What is Cross Contamination?
Cross contamination is the transfer of bacteria from one food to another. This can be very dangerous, especially when bacteria from a raw meat is transferred to another food. When a food gets contaminated, consumption can cause food poisoning. A common way that cross contamination occurs is when a knife and cutting board are used to cut raw meat, but then the same knife and cutting board, without cleaning and sanitation, are used to cut a food that will be served without further cooking.
To keep cross contamination from happening, it is best to clean and sanitize everything after use. This includes silverware, cookware, food prep or cooking surfaces, and anything else that comes in contact with food. It is also important to wash your hands before and after cooking, and also after touching raw meat or other contaminating foods.
If cross contamination occurs and the contaminated food is consumed, it can lead to food poisoning which can cause cramps, headaches, nausea, fever, diarrhea, vomiting, and in some cases, death.
- How important is preventing cross contamination? Preventing cross contamination is very important. I make sure that I take all of the proper steps to keep my kitchen clean and safe.
- What are some precautions you use to prevent cross contamination? I make sure that my hands are always clean and that I change my gloves often, especially after touching raw meat. I also make sure that everything in my kitchen is clean all of the time. I am constantly wiping down counters and doing dishes, just to make sure everything is sanitized.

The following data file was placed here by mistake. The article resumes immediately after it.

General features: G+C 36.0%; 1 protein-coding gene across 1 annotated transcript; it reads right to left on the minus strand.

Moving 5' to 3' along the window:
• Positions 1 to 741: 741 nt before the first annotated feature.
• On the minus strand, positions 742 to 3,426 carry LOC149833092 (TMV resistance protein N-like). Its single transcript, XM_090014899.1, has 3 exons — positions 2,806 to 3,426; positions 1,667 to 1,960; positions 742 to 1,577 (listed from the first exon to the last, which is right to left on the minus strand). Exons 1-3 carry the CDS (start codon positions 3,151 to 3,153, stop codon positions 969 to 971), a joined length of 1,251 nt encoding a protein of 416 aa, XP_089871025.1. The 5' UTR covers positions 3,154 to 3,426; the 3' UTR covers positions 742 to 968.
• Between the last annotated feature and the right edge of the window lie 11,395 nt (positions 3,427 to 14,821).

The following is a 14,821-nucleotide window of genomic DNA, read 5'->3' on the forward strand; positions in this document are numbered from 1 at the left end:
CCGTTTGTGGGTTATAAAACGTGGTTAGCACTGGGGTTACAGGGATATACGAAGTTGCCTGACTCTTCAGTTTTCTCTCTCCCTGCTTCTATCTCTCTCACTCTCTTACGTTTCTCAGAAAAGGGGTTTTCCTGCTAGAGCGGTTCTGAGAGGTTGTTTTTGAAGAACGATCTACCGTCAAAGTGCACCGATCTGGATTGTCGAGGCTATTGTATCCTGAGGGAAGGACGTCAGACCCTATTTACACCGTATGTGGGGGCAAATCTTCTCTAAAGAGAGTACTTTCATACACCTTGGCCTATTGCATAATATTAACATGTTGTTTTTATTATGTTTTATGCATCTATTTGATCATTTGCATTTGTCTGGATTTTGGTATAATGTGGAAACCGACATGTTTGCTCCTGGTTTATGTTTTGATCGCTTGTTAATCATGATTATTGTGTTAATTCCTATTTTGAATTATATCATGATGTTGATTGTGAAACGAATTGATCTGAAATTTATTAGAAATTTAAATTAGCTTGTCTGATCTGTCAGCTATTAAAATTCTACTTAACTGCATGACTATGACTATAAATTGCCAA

- What is the worst thing that you have ever seen happen because cross contamination occurred? I don't really have any personal stories, but I have heard of a woman who was in the hospital for just over 3 weeks. She was apparently vomiting all of the time, and couldn't keep any food down for more than five minutes. She had to be fed nutrients through an IV.
- What are some things you would do if, some how, you accidentally cross contaminated something, and a customer got food poisoning? I would apologize greatly and take full responsibility. I would also make sure that I do everything in my power to help out the customer and try my hardest to figure out what went wrong, so that it doesn't happen again.
- How do you know that nothing has been cross contaminated in your kitchen, with so many people working in it? I can never truly know for sure, but when in training, cross contamination is highly stressed. It is such an easy thing to do and there is no way to undo do it, and most times, there is no way to tell a difference in cross contaminated food. Even though I can never know for sure if the food is safe, I trust the cooks here enough to believe they haven't cross contaminated anything.
- "Food." Clay County Public Health Center. Web. 20 Nov. 2015. <http://www.clayhealth.com/Module/Ext/ExtInfo.aspx?ModulePageAdmin=12f362b07a3c-46b5-9f35-18f0cb1ca900&&ModulePageVisitor=6e11a257-21c4-463b-9374-ddfb8f70cd5c>
- "How to Avoid Kitchen Cross Contamination." About.com Food. Web. 20 Nov. 2015. <http://culinaryarts.about.com/od/glossary/g/Cross-Contamination.htm>.
- "Be Smart. Keep Foods Apart." FSIS. Web. 20 Nov. 2015. <http://www.fsis.usda.gov/wps/portal/fsis/topics/food-safety-education/get-answers/food-safety-fact-sheets/safe-food-handling/be-smart-keep-foods-apart/ct_index>.
- "How To Prevent Cross-contamination." Www.eatright.org. Web. 20 Nov. 2015. <http://www.eatright.org/resource/homefoodsafety/four-steps/separate/cross-contamination>.